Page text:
Water Drops on Burning Rocks – Ozon uses Fassbinder to get steamy. (film review)

And steamy it is.

This is one of Ozon’s sexiest films with its ambiguous sexuality and its themes of submission and domination. Water Drops on Burning Rocks is a Fassbinder play, written when he was as nineteen years old as Franz (a pseudonym Fassbinder used many times throughout his career) is in the Ozon film. In many ways, Water drops on burning Rocks is an ode to Fassbinder but instead of a sycophantic admiration we have a cheeky adoration from Ozon. This film encompasses a sexuality Fassbinder was never quiet able to grasp – possibly because in terms of open mindedness about sex, there was less to battle in the year 2000 (when Ozon made this film) than when it was written in 1963 by Fassbinder. Ozon is free from a certain kind of politics, and therefore his take on the Fassbinder narrative is decidedly freer.

Ozon takes some liberties and some chances, that all work out for him in this wonderful film. He devotedly recreates a 1970’s style bachelor pad, making the set look very much like  hyper-realised Fassbinder film. He changes the ending to match In a year of thirteen moons and he restricts his shots of faces and heads so they are almost always framed as if Fassbinder shot it himself – most notably by window frames and the cracks of door ways. As an ode to Fassbinder greatest film influence, Godard, Ozon adds the “straight chorus” (don’t laugh) dancing to Tanze Samba Mit Mir is a lovely circular nod to Godard (A Bande Apart) via the Fassbinder lens.  And of course the smart little Ozon touches of Franz wearing his lederhosen around the house and dressing like a housewife to show his submission.

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This leads to one of the differences between Ozon and Fassbinder that is revealed in the film. Where Fassbinder will use a character to make a political point, Ozon will delve into the character to find the political point. It means that Fassbinder’s characters under the heavy influence of Ozon,  take on a multidimensional depth that Fassbinder deliberately removes.  It provides a striking reference point for the usual examination of Fassbinder’s films. This is a very interesting film to watch if you keep in mind Fassbinder never wanted to produce it as it was too personal and autobiographical. The overt sexuality – and it is an incredibly sexy film – almost feels like an Ozon seduction of Fassbinder, and a hope / promise / fear that this is what the relationship between the two of them might have become if they were ever allowed to play it out.

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Bernard Giraudeau is a very sexy “older man” and to me looked disturbingly like Karlheinz Böhm who worked several times with Fassbinder, particularly as the sadistic dominant husband of Marta, Helmut. He acts in a very similar way, his methods of extracting dependance mimic Helmut’s. Leopold is a similar character, explaining to his submissives that they need him more than he needs them, when the opposite is clearly the case. Like so many of Fassbinders characters, all of them here easily offer themselves up for destruction. Anna Levine, wonderfully made up as a transgendered woman, is dressed up (including wig) to look like  Hanna Schygulla. Other cute little in-jokes appear such as the paperback Franz is reading, Heinz Konsalik’s Liebe ist starker als der Tod, “love is stronger than death,” brings to mind the playfully morbid title of Fassbinder’s first film, Liebe ist kälter als der Tod (“love is colder than death”). Strikingly close to a Fassbinder effect, Ozon has Franz (Malik Zidi) straighten his very curly hair when he adopts the classic housewife role – its almost as if he has become ‘straight’ through domestication.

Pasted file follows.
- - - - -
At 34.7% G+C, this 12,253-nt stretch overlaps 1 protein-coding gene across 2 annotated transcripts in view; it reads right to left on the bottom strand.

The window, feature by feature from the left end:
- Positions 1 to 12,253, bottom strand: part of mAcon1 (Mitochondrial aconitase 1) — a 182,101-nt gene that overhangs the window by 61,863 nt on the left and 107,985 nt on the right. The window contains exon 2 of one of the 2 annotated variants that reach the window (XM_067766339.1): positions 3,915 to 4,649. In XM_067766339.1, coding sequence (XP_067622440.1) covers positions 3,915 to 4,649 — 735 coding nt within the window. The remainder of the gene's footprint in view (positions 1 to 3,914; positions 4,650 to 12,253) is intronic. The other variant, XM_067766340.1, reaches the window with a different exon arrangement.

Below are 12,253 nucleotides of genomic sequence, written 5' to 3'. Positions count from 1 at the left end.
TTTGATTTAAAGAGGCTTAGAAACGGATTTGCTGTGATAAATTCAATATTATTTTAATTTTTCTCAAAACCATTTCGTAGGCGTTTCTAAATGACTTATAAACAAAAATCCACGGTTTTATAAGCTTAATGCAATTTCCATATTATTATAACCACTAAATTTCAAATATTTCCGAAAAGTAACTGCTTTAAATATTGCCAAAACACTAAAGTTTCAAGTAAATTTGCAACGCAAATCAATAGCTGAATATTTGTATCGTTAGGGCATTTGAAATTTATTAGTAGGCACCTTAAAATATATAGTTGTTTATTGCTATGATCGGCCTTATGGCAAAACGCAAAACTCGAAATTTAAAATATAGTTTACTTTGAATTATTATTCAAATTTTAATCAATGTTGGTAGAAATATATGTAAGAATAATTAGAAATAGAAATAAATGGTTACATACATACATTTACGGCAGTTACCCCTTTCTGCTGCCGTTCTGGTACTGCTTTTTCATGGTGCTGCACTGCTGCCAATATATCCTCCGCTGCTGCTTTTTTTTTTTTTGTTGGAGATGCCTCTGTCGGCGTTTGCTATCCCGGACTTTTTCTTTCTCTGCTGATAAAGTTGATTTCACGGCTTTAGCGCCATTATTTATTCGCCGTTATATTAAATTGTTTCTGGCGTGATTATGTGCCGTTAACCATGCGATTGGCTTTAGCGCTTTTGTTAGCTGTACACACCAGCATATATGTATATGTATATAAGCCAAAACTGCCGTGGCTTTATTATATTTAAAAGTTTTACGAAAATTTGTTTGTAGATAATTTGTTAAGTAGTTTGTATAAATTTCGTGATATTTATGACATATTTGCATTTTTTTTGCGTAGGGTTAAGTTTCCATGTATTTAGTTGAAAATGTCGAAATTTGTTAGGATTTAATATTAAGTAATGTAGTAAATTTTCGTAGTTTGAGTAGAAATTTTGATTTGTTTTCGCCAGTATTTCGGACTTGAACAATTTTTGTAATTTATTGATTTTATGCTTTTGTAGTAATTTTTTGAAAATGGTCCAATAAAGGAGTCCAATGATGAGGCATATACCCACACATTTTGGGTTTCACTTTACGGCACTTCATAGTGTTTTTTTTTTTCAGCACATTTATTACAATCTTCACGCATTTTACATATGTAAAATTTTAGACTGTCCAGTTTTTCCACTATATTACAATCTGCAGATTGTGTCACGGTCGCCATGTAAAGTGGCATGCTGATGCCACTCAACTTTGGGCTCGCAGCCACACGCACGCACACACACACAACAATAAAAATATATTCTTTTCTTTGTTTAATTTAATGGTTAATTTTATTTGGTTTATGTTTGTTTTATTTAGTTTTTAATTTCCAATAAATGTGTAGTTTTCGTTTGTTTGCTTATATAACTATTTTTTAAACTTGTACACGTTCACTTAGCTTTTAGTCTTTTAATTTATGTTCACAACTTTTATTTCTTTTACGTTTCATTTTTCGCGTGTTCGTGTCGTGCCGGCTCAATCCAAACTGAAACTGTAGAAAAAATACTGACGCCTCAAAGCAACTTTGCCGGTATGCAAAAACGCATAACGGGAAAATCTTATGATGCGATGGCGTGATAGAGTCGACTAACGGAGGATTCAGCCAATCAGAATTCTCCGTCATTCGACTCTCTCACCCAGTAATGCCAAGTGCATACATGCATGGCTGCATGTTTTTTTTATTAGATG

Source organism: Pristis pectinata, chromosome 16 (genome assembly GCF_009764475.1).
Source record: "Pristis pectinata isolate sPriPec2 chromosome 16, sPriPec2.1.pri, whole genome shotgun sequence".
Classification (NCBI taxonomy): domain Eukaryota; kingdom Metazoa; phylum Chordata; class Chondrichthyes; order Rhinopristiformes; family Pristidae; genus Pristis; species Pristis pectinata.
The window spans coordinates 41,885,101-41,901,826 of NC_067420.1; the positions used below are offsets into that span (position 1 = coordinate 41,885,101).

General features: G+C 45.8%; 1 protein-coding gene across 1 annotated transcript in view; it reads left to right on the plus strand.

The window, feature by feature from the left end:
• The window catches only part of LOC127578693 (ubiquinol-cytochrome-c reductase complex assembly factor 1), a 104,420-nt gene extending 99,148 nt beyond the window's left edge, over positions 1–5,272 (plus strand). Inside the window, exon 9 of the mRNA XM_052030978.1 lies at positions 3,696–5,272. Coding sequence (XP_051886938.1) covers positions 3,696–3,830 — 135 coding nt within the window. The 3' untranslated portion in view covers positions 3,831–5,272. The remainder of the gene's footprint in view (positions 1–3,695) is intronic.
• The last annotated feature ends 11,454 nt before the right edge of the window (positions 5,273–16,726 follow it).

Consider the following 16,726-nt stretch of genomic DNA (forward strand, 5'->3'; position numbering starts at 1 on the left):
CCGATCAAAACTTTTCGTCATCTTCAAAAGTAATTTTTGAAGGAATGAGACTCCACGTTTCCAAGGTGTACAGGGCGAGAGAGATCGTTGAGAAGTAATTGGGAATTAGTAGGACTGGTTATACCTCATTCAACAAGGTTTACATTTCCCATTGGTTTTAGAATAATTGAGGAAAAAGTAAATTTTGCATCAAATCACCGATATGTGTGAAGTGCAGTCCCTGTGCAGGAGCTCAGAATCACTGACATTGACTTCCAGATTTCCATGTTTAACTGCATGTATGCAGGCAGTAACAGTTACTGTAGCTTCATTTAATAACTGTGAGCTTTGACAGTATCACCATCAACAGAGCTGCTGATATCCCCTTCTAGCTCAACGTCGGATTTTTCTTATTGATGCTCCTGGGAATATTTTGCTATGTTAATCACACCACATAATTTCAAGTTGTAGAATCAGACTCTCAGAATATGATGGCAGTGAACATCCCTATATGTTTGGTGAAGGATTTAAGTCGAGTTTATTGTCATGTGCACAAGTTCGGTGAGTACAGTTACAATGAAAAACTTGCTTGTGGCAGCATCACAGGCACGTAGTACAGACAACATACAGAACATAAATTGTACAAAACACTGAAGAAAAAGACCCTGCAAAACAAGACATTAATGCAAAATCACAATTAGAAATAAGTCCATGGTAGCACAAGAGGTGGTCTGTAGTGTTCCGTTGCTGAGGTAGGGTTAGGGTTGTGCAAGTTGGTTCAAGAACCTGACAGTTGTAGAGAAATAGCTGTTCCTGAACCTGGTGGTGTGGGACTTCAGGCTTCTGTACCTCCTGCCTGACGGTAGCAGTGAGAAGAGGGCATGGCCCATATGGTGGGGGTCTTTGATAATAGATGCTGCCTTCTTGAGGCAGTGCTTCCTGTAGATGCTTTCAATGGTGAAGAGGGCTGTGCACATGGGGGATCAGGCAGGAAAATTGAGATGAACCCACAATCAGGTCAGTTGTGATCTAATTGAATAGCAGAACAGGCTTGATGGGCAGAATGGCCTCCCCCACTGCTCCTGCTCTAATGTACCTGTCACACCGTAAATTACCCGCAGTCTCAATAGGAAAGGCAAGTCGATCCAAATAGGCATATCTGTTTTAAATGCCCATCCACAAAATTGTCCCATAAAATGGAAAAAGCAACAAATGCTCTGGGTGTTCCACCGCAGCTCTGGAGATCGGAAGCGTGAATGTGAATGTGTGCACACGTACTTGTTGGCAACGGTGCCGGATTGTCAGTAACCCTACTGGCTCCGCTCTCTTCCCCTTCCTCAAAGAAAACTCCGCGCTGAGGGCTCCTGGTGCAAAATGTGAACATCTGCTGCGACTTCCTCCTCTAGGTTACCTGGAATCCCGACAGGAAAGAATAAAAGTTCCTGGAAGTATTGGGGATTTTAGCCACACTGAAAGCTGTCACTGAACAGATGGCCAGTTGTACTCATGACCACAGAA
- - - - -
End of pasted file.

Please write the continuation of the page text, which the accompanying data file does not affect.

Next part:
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Where the original play is about love, obsession, power and gender roles, Ozon brings an irony with the time movement forty years later. It’s still a tragic play, but it hints at comedy and the characters are all imbued with a stereotype that their own actions betray at certain points. Despite the overflowing sadness, there is a dark brooding hysteria underneath it all, as well as a peculiar quirky playfulness that makes us feel there will never be a real tragedy, no matter how dark it gets. And true to Fassbinder, the end is very dark indeed.

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